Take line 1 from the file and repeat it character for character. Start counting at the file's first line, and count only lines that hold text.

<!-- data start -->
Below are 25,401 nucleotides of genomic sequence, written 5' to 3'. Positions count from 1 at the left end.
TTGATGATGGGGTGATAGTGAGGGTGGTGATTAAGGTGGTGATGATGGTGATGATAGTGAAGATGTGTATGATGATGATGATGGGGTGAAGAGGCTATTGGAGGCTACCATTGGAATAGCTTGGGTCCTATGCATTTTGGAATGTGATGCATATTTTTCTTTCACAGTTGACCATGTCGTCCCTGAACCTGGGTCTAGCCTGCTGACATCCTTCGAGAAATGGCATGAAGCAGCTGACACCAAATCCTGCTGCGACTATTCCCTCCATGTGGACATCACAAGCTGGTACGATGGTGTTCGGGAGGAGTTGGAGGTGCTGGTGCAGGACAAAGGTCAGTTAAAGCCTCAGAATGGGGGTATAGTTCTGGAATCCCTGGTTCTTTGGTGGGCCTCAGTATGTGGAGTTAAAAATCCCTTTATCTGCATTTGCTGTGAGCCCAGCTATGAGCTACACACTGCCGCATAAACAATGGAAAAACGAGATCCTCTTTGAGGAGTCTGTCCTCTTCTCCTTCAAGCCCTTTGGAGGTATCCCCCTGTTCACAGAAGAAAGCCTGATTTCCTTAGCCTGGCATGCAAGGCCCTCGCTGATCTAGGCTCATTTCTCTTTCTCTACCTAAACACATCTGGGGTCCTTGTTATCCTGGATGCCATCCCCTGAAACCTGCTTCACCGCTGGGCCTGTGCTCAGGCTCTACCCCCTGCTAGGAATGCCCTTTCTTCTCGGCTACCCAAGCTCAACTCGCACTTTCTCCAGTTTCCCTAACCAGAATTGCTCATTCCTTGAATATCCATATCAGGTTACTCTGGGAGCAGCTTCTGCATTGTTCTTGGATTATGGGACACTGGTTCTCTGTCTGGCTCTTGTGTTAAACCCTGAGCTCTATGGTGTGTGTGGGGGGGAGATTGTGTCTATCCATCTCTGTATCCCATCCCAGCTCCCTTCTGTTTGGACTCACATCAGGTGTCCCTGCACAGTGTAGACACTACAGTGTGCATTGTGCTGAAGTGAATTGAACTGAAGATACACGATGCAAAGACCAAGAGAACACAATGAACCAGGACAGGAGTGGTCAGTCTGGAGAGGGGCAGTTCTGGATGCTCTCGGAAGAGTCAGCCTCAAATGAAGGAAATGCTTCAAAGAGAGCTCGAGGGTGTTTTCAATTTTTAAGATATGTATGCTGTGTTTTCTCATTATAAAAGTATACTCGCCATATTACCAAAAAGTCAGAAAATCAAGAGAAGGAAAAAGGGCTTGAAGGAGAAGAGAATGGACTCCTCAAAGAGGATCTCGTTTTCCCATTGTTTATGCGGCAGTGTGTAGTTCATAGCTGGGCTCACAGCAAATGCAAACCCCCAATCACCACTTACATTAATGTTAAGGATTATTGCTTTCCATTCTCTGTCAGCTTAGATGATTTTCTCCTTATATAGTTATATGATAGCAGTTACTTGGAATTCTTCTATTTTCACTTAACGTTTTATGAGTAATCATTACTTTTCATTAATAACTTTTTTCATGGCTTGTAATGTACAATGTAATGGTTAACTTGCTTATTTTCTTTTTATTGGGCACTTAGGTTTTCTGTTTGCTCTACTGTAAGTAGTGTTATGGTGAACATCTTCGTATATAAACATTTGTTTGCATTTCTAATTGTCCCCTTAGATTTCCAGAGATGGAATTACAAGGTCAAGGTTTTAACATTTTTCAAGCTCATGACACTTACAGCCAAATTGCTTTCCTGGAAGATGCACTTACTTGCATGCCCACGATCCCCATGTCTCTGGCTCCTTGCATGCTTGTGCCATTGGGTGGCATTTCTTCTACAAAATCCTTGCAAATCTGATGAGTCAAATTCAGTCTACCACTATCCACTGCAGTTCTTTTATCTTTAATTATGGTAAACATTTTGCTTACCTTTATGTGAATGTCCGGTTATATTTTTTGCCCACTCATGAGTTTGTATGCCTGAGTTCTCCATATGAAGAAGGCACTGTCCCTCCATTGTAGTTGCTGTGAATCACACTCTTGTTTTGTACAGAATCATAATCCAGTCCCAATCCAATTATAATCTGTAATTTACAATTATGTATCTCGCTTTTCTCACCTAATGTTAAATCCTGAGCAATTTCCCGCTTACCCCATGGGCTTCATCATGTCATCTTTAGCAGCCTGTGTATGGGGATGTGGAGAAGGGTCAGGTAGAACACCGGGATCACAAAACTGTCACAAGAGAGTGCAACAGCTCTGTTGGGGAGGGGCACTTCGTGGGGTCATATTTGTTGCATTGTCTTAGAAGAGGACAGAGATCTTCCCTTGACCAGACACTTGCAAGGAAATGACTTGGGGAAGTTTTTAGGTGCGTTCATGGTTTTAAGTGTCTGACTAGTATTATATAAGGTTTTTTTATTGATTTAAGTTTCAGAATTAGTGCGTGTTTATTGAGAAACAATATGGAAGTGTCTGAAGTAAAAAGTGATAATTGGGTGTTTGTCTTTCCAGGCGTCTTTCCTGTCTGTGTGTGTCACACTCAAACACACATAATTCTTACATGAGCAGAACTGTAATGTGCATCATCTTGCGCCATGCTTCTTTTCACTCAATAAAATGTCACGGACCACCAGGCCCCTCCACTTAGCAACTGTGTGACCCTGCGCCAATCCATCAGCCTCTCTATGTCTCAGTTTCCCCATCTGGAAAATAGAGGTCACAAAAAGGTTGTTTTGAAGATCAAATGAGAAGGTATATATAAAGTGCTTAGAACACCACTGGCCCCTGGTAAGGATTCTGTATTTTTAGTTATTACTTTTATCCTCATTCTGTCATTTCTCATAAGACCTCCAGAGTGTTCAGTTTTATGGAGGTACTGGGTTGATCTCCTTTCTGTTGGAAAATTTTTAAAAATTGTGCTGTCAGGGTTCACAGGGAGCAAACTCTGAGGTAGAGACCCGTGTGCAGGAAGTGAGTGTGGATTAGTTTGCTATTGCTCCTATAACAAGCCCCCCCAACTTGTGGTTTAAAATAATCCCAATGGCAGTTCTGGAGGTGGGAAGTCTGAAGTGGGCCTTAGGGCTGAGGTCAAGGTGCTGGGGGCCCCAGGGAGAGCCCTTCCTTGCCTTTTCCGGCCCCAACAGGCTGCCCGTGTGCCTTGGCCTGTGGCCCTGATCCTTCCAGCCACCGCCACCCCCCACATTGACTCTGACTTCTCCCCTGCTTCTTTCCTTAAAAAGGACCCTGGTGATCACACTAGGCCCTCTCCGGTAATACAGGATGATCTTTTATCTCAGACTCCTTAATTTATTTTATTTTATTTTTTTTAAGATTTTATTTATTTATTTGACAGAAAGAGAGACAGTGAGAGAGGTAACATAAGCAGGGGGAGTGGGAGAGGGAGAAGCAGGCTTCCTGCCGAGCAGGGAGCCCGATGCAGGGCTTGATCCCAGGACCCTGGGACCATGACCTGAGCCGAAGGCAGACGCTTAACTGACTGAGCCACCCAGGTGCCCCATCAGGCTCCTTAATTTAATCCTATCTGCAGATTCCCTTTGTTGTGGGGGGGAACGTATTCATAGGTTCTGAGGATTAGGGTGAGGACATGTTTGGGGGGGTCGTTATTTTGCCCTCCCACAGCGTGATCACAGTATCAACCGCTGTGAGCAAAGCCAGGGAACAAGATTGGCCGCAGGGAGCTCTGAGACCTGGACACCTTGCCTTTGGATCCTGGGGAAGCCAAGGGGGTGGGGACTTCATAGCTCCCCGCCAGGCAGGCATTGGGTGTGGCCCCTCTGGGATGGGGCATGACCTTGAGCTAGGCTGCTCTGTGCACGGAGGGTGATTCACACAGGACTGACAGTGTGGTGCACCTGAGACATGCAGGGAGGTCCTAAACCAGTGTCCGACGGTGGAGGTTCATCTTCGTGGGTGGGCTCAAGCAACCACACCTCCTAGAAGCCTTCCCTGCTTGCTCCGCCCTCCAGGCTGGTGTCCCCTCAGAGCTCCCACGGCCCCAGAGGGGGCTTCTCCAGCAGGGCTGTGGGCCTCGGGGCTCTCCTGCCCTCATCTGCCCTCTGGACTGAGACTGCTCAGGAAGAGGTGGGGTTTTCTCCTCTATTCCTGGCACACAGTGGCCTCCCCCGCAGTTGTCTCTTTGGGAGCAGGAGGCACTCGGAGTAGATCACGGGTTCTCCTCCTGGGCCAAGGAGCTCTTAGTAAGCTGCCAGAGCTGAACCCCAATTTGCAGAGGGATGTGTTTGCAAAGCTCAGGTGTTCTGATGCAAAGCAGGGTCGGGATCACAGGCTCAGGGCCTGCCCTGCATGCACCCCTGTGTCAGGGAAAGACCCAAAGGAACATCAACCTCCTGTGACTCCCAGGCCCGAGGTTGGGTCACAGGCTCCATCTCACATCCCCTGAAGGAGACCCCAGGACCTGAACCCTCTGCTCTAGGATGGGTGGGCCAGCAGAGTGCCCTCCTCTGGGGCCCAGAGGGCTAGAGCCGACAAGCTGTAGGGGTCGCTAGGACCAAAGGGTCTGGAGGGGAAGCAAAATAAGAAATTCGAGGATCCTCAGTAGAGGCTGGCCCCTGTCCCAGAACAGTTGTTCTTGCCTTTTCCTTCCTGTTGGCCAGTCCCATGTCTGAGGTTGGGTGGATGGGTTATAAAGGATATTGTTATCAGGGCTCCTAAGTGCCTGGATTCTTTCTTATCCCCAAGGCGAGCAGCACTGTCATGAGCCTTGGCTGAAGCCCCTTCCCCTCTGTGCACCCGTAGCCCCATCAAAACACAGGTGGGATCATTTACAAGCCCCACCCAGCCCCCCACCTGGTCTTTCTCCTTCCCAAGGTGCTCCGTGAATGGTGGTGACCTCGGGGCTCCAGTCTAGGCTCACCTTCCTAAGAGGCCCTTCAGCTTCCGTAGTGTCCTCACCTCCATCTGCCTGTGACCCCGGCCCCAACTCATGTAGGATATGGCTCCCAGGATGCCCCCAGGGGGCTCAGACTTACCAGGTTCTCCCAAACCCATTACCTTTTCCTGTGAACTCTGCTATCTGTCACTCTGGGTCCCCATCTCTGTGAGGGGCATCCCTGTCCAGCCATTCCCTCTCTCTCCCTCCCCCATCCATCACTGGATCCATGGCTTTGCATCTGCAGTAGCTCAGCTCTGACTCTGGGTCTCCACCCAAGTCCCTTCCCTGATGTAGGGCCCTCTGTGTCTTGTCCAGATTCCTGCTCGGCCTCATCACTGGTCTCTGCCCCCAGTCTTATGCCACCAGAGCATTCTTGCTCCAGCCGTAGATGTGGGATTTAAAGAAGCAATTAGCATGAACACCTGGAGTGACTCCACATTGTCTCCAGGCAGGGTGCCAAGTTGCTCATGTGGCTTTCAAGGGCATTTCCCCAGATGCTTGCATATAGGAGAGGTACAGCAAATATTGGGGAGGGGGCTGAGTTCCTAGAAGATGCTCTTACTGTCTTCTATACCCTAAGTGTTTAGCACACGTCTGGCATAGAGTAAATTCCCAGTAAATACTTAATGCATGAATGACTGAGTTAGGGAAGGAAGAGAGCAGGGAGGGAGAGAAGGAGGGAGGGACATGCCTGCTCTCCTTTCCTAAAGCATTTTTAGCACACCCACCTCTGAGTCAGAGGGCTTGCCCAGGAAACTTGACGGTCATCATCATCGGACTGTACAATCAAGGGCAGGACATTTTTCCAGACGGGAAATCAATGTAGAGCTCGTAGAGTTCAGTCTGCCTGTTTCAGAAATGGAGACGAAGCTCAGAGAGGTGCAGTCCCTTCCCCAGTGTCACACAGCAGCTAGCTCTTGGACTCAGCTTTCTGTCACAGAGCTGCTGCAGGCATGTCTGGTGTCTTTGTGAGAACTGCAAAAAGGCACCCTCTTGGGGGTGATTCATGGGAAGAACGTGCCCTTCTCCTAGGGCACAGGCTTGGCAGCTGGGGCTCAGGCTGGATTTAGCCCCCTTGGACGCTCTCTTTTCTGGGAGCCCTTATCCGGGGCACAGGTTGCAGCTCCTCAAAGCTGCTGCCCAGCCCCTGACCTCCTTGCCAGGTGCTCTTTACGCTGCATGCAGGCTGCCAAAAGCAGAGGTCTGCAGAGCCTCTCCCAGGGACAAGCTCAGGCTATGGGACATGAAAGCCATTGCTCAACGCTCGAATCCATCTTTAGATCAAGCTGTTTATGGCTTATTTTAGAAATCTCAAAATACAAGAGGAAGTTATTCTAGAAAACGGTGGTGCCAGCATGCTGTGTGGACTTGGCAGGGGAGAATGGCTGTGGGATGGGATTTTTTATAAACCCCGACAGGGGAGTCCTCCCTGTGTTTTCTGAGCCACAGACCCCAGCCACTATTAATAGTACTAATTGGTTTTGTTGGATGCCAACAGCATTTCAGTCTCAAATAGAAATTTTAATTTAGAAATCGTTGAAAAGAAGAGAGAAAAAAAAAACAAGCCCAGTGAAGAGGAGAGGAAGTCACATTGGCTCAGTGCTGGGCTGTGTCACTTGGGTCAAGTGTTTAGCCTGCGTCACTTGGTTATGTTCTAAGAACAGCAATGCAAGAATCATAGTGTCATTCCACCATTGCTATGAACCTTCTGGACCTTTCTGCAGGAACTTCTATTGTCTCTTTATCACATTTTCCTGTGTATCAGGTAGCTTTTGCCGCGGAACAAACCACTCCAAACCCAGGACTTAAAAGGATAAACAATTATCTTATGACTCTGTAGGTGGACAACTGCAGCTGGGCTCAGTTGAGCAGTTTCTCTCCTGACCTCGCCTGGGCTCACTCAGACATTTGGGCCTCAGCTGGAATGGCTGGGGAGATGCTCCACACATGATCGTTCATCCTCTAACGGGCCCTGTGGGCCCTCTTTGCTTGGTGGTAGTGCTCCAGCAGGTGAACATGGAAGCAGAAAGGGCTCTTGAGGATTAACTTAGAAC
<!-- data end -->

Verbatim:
Below are 25,401 nucleotides of genomic sequence, written 5' to 3'. Positions count from 1 at the left end.